Quebec’s finance minister should not be happy about a falling exchange rate

I’ve recently been made to understand that the finance minister of Quebec desires a falling exchange rate for the benefit of the province. His logic is the same as for any currency depreciation: it favours exports. But in all fairness, he should be worried about a falling exchange rate.

The best thing to do when exchange rates are higher is to import production inputs to increase productivity where necessary. The documented surge in the use of imported inputs allowed prices to drop while maintaining competitivity (as a result of higher productivity per unit of labour). A reduction in the exchange rate might have the effect of inciting manufacturers to turn away from productivity-enhacing investments in order to rely solely on a cheaper dollar.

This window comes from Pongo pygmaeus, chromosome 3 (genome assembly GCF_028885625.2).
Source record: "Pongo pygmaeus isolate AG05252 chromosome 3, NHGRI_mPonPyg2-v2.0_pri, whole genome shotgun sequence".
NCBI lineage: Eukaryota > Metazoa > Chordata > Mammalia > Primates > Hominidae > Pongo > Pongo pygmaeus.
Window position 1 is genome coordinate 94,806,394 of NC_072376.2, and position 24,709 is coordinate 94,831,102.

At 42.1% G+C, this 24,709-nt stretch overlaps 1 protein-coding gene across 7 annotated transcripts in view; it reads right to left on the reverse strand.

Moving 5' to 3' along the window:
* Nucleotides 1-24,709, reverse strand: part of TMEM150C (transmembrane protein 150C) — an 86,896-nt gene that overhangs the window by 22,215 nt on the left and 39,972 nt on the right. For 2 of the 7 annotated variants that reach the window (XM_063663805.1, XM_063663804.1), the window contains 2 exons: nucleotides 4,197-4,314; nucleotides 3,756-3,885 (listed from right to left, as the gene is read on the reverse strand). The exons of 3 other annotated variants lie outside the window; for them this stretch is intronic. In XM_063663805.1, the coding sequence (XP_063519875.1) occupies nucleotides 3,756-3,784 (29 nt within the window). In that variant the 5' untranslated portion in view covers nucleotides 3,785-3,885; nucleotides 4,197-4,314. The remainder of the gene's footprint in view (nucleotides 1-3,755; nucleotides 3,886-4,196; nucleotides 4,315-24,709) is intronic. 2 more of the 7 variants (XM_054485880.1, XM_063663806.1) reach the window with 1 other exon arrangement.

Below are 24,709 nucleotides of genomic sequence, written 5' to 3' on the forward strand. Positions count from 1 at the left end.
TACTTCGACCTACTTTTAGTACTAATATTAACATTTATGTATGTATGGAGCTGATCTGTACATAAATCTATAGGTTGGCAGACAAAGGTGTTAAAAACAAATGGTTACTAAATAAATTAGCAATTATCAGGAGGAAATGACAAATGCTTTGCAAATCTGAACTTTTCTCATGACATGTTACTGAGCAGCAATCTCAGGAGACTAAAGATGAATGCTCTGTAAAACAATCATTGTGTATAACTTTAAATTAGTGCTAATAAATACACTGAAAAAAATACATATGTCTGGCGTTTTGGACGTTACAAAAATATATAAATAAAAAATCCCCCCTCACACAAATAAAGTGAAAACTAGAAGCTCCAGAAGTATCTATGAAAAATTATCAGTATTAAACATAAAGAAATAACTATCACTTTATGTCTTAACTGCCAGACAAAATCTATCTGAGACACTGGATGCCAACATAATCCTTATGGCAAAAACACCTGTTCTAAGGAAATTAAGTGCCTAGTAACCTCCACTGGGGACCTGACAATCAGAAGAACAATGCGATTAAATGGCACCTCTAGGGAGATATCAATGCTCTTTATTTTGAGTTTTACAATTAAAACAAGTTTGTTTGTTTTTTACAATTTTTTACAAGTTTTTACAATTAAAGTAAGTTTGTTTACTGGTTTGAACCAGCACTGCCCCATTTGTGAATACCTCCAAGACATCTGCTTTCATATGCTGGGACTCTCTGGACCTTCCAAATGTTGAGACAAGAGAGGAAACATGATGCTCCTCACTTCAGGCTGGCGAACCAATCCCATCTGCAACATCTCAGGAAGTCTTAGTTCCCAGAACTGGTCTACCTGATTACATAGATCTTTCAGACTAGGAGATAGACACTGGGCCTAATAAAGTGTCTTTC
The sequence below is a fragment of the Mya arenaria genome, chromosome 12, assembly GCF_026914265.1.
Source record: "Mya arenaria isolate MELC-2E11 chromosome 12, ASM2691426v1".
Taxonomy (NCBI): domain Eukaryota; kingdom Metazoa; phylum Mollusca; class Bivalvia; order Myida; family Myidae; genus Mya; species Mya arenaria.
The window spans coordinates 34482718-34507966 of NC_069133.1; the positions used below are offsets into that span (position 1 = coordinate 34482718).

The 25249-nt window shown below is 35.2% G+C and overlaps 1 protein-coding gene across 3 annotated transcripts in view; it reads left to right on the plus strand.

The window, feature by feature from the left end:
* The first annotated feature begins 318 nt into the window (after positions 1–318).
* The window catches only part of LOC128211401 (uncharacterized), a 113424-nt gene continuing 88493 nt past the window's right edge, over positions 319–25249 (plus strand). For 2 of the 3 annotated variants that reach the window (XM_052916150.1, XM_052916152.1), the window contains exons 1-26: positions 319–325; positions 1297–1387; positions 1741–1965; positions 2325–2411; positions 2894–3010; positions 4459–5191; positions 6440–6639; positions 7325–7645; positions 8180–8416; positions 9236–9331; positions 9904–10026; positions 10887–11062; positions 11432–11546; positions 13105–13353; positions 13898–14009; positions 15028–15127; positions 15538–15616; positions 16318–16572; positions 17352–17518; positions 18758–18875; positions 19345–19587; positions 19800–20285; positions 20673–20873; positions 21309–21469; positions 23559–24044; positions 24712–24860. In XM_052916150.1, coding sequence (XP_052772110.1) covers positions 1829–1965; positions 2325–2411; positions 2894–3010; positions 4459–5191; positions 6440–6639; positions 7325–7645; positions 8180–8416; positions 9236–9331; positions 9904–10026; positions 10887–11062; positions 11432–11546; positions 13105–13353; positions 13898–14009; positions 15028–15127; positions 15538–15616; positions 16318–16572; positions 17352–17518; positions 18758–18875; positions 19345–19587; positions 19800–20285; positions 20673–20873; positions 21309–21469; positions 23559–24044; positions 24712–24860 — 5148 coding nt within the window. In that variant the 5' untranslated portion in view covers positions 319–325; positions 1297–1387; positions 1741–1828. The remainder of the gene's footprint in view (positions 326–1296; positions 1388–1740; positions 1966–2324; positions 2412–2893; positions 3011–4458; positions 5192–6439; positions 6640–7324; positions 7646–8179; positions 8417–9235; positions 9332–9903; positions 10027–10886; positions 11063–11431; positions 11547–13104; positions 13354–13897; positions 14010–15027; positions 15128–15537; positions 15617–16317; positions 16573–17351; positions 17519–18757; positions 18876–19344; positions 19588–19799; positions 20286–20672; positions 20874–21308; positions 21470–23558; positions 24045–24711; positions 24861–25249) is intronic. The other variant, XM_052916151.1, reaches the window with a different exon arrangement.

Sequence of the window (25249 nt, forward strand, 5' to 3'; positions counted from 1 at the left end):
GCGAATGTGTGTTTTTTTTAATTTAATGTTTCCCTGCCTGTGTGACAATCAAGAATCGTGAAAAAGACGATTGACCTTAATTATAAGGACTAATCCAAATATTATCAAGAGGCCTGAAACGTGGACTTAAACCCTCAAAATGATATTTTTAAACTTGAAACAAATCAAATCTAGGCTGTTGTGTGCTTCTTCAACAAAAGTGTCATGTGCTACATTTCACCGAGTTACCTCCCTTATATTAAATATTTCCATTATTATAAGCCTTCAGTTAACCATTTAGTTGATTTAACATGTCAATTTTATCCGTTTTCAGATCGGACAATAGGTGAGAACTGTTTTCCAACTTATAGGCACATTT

Given that Quebec has a well-documented productivity gap with the rest of Canada and with the United States,this is not something the minister of Finance of Quebec should desire, especially since productivity growth in manufacturing has been slower than elsewhere in Canada.  If we were in Ontario, I would understand why a finance minister would appreciate a lower exchange rate, but Quebec isn’t Ontario.

 

 

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